How We Saved a Stray Dog and How You Can Too

This is a detailed documentation on how we saved a beautiful stray dog.

Sightings of A Sick Dog

On the nights of 27 August 2015 and 28 August 2015, my Dad and helper said they saw a stray dog that looked exactly like the one we adopted. For those of you who do not know, we adopted a saved stray, named Elliot, from Animal Lovers League (click HERE for their FB) earlier in January 2015!.

They also mentioned that it was walking with a limp and it looked very sick. They initially mistook it to be a female and felt it could possibly be the mother of Elliot, since Elliot was rescued from a construction site relatively near to my home when he was a months old.


The Beginning of Our Mission

I was determined to find and save this dog. A few thoughts came to mind but I first decided to inform Animal Lovers League as I might need their assistance the moment I find this dog.

According to my helper, this dog was most commonly seen at the park nearby our home. We therefore began this search at the park and covered a few lanes of houses nearby.

On 29 August 2015, my Dad and I went out to search for this injured and sick stray at about 9:00 p.m. We brought along a plastic bag of dog food and treats, hoping to be able to lure the dog. The search was futile but we managed to obtain some valuable information from some of the neighbours we conversed with.


Helpful Neighbours

We were walking aimlessly, hoping to bump into the dog by coincidence. We knew that we could not carry on like this because luck should not be the main ingredient of an accomplished mission.

We first approached the construction workers at two of the nearby construction sites but they claimed that they did not see any stray dog that matched our description. We also approached passers-by and residents who lived near the park. Through these conversations, we gathered findings that made our search a lot easier.

We met a domestic helper who lives nearby the park and she walks her employer’s dogs at least four to six times a day. She mentioned that this stray dog is usually at the park early in the morning from 6:00 a.m. to 8:00 a.m, and in the evening from about 6:00 p.m. to 8:00 p.m. She also mentioned that she suspects the dog survives on leftovers from some homes in her lane on a daily basis. Knowing which house feeds the dog is essential as dogs tend to return to the spot where they know food will be present. She also told us where she once saw the dog sleeping at 3:00 a.m.

A lady walking her Golden Retriever also managed to provide us with some useful information. She mentioned that this stray dog was sleeping outside her home the previous night.

I exchanged contact numbers with all of the people we talked to so that they can contact me if they see him again.


The Continuation of Our Search

On 30 August 2015, I began my search at around 6:00 a.m. After a good 45 minutes, I spotted the dog at the corner of the park. I was so happy and called my helper and Dad immediately so that they could help with the necessary preparations. Check out some images of this beautiful boy below!

First sight of the stray at 6:45 a.m. By looking at his neck, we can tell that he once wore a collar and has most likely been abandoned.
First sight of the stray at 6:45 a.m. By looking at his neck, we can tell that he once wore a collar and has most likely been abandoned.
The stray was extremely hungry and thirsty
The stray was extremely hungry and thirsty
He just wanted more and more! He must have not eaten for a long time.
He just wanted more and more! He must have not eaten for a long time.
I was following him around before gaining some trust.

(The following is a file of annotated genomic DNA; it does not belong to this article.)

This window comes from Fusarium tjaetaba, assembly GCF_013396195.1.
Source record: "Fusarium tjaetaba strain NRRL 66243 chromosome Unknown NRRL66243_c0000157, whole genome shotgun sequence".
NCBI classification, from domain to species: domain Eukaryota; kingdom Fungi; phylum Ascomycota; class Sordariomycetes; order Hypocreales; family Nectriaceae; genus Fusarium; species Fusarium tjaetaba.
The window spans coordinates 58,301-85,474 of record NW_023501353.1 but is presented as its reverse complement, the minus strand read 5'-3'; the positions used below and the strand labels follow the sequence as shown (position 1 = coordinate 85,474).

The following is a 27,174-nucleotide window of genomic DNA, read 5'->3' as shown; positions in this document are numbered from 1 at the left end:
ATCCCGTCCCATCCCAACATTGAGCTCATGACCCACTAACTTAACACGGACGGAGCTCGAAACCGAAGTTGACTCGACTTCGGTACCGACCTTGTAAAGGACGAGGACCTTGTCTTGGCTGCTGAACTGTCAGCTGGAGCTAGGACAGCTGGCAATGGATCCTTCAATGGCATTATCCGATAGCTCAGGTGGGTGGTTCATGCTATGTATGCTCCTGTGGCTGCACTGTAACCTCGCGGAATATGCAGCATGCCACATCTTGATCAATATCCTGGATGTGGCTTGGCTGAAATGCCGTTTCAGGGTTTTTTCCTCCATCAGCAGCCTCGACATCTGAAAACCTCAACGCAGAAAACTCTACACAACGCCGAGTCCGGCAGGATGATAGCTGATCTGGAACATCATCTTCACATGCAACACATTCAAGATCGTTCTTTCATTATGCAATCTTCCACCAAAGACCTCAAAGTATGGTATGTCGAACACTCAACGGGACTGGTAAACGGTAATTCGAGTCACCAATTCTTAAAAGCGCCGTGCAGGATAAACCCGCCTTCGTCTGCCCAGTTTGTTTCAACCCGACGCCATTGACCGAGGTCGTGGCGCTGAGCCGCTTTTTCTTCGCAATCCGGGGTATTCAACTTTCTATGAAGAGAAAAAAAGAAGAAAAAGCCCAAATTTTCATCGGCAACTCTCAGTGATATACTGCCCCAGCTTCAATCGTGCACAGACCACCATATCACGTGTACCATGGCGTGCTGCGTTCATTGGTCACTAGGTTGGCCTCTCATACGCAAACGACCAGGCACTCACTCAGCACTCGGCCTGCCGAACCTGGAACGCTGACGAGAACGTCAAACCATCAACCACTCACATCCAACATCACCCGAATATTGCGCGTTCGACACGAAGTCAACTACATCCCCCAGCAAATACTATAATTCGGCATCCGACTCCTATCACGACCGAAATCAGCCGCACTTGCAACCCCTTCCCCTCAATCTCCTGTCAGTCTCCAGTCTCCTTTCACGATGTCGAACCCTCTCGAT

I was following him around before gaining some trust.

He was really lovely and obedient. Unlike a typical stray, he was not very afraid of humans. Though he was a little cautious with me, he became less insecure when I began patting him and giving him more food. I followed him around the estate for about two hours.

He walked towards a domestic helper who was washing her employer’s car outside a house. He desperately tried to drink from the puddles of water on the road and I stopped him immediately. Thankfully, I managed to get a bowl of clean water from the helper and he finished the whole bowl at one go!


He Is Really Sick – Some Suspicions About His Past

He walked really slowly with a limp and looked really sick. There was a lot of mucus surrounding his nose, and he seemed to be suffering from some underlying conditions.

I saw him pass motion and by observing his watery stools, it is apparent that he has very bad diarrhoea. His urination is also extremely slow and disrupted. I can roughly conclude that he could be suffering from a prostate problem.

He looked pretty old. I would not be surprised if I was told he is more than seven years old. But there was one observation I had about him that lingered with me. From the previous images, you can see that there is a collar lining at his neck. This suggests to us that he has worn a collar on a very regular basis before in the past.

It is obvious that he once wore a collar. This explains his tameness.
It is obvious that he once wore a collar. This explains his tameness.

His excellent temperament and obedience also suggests that he was once a domesticated pet.

The shop houses opposite my estate were forced to move out as there are currently plans to develop a condominium there. I suspect that he was owned by one of the store owners there who later abandoned him when they had to move out. Of course, this is just a speculation and it is not worth to spend time speculating. For now, saving and treating him is my utmost priority.


Bringing Him Home

At 9:00 a.m. my Dad managed to get in touch with Animal Lovers League. The plan was to send him to the shelter and he would be scheduled for an appointment with the vet on the following day (31 August 2015).

I managed to gain his trust and he followed me back to my home. We fed him with some organic food and gave him more clean water to drink. He soon started to wag his tail a little and it was really a beautiful sight.

We had to be very careful and made sure that he did not come in contact with the grass in our garden or Elliot. He might possibly be suffering from tick fever, heartworm or have some other kind of viral infection that could be easily transmitted to Elliot.